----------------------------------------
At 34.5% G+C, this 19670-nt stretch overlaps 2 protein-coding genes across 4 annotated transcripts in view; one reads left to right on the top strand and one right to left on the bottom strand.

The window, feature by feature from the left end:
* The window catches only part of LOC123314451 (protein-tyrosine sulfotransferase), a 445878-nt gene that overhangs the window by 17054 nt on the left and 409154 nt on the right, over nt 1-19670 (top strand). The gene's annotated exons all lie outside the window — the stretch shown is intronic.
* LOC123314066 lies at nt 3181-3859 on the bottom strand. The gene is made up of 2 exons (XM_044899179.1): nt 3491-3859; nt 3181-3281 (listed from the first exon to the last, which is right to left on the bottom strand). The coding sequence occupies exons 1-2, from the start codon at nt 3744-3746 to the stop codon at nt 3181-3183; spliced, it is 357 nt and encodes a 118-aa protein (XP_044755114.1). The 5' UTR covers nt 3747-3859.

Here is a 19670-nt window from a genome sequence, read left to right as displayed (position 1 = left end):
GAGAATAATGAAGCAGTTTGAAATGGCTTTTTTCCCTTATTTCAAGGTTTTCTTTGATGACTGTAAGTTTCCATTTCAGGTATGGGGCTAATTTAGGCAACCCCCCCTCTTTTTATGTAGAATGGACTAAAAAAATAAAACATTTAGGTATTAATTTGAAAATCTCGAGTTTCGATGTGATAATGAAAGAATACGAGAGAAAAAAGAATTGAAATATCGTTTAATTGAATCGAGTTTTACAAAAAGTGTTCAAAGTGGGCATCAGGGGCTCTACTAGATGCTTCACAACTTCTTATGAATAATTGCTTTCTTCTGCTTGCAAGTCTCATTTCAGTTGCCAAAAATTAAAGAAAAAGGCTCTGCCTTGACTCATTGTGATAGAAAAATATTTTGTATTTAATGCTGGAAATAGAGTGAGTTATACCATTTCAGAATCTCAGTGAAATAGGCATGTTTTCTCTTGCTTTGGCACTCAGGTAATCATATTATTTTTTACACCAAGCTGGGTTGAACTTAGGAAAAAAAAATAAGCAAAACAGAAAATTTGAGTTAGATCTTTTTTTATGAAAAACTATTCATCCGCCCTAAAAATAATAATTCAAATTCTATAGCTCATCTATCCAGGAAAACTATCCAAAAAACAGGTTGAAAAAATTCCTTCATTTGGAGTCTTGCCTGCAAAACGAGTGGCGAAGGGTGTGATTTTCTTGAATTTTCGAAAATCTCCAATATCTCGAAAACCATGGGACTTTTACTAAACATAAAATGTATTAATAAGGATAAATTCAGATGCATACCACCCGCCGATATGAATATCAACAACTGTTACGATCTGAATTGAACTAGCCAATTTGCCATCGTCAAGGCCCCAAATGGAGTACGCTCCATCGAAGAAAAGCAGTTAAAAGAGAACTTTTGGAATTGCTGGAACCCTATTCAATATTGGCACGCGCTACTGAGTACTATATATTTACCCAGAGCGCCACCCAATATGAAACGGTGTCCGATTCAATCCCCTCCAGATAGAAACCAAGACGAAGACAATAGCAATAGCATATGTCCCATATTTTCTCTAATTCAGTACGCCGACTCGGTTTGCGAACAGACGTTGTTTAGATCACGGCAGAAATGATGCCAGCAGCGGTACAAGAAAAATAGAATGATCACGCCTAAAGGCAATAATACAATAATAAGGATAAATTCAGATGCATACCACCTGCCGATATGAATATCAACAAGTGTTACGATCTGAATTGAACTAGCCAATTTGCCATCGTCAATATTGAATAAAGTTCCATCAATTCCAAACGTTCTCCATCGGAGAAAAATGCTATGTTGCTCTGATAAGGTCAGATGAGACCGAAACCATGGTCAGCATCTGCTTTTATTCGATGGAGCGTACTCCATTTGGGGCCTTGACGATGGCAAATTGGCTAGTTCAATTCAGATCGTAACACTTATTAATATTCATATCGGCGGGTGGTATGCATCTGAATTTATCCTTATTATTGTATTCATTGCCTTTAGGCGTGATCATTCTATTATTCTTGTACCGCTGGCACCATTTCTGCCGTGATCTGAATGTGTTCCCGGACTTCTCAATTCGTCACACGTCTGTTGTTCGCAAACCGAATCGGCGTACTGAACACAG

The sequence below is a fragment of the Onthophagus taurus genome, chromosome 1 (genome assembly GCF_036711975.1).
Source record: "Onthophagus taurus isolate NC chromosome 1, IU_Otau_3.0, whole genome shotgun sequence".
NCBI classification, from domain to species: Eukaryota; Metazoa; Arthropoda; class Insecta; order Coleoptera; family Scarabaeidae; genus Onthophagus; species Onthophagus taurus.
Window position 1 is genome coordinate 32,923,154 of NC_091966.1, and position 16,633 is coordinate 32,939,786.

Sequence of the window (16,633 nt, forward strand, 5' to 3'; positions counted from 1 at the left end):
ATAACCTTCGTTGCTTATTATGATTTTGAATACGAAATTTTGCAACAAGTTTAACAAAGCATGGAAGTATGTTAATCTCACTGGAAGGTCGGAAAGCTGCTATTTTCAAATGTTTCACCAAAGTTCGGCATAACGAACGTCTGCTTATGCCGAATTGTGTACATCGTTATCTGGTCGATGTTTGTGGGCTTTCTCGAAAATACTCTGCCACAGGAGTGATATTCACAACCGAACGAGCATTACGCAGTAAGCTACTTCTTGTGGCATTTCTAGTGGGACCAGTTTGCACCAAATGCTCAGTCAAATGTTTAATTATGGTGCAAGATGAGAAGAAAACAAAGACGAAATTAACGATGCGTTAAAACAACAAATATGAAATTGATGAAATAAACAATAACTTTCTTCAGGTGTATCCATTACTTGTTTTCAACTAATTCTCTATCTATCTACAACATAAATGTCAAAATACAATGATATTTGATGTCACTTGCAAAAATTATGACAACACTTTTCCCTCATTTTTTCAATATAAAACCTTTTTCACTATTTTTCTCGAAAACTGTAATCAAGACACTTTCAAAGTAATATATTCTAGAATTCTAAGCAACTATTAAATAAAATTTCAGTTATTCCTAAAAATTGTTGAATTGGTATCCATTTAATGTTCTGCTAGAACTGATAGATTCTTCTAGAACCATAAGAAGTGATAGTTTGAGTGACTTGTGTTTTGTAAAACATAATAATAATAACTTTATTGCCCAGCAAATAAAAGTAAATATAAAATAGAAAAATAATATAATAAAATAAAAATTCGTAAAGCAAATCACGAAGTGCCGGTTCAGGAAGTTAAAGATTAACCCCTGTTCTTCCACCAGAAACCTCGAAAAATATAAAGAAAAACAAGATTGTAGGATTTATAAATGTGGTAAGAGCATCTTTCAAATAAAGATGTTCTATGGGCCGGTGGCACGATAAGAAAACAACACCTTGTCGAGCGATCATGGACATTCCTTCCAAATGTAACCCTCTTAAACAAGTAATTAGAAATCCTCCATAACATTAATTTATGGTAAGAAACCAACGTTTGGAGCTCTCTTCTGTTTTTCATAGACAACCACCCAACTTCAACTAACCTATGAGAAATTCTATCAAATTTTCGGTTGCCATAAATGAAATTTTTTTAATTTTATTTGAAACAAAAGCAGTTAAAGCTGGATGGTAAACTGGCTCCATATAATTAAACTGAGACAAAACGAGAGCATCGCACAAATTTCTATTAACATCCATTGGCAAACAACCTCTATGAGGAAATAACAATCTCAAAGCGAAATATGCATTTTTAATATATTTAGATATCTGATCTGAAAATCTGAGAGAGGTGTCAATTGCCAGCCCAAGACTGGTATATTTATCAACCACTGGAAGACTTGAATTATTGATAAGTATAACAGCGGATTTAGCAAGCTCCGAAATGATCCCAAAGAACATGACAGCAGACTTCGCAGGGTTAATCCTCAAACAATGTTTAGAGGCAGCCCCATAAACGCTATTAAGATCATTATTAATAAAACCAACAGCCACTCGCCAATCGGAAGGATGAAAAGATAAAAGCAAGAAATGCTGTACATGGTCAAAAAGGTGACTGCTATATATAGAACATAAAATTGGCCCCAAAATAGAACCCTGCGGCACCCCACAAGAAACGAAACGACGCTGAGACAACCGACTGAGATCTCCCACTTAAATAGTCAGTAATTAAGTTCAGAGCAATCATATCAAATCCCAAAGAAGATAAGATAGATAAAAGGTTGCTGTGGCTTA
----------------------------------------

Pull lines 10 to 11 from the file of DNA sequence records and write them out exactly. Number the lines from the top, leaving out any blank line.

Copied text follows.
Window position 1 is genome coordinate 32,923,154 of NC_091966.1, and position 16,633 is coordinate 32,939,786.

Sequence of the window (16,633 nt, forward strand, 5' to 3'; positions counted from 1 at the left end):